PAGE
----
“Fire away.” I said.
“Have you told her about your…relations?”
Damn it. Exactly what I was fearing.
“Have you at least told her your last name?” Mao asked when I didn’t respond. Again, I hesitated, but I eventually gave him an answer this time around.
“She didn’t ask for it, nor did I for hers. …It’s not important, anyways.” I told him, placing quite a bit of emphasis on the latter statement. He just shook his head at me as though I was naïve for believing that.
“Of course not, but that’s only because you haven’t brought it up yet. …Brother, I’m only looking out for you here, so don’t get upset. But, what do you think might happen if she were to find out that your family is the-?”
“Mao, that’s enough.”
He listened to me – thank God. I really wasn’t in the mood for his smart mouth at this point. Besides, I just looked up at the huge clock on the opposite wall and saw that it was time for me to head off. I disposed of my cigarette in the ashtray, which was now set beside the window and away from the desk, and threw a piece of gum in my mouth to get rid of the smell it left behind – weird to actually care about shit like that, I thought.
“I’ve gotta go. …I have a date in about fifty minutes.”
“Have a good time.” Mao said to me as he saw me out the door. God knows what he was really thinking.
Looking back, I guess I should’ve watched more TV – or at least read a newspaper – otherwise I might’ve known about the dark clouds hovering over my head as I made the long walk into the city. Hopefully, Mahina did and she brought an umbrella, I thought to myself. The small store she asked to meet at was a short ways past Susume’s restaurant, so the walk ended up taking about forty minutes instead of the usual thirty. Either way, I was still about ten minutes early, so I went ahead and waited outside for her. The streets were surprisingly empty for Hawaii’s capital city – I suppose the potential rain was a factor in that – and I started to wonder whether or not anything fun the two of us could do would even be available now. The time I spent waiting also helped me realize that I never even asked Mahina for her number, let alone where she lived or if she had a car of her own – she was my age, after all. I almost smacked myself for this. We spent nearly an hour or so in that damn café talking about personal info, but never once about contact info.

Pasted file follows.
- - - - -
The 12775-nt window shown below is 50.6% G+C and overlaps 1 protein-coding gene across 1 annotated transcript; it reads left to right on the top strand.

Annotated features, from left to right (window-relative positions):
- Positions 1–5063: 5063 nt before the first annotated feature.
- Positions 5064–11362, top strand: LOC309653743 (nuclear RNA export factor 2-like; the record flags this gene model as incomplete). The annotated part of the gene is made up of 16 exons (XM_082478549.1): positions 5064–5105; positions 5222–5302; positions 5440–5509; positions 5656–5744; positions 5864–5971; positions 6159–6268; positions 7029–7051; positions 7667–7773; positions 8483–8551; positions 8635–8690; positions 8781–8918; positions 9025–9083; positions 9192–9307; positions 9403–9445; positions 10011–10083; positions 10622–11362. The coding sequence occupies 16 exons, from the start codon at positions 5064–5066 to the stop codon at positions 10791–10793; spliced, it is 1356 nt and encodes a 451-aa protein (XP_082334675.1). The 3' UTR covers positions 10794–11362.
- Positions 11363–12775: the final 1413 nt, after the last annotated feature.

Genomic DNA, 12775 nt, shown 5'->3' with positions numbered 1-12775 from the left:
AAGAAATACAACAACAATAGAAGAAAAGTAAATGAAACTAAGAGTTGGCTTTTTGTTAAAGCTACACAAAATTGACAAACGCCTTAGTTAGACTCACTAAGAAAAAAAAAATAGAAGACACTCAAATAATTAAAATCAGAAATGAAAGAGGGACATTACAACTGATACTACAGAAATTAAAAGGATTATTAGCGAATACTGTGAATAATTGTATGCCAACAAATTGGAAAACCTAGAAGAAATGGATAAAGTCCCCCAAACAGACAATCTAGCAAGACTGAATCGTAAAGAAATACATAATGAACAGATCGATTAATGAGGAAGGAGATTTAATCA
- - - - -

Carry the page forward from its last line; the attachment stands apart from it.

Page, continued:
“Damn it. Way to go, jackass.”
I forgot about it in the next second, though. I was sure she would be showing up in the next five minutes or so – that was before I checked the time on my phone and found that I had already been waiting for fifteen minutes, that and that I had a few missed calls from Susume. Those could wait until after our date, though, I thought. Yeah, the time was a little discomforting, but even if our plans did have to be postponed, I was sure that she would at least show up and tell me this, since we had no other means of contact besides face-to-face.
“She’ll be here. …Please, for the love of God, be here.”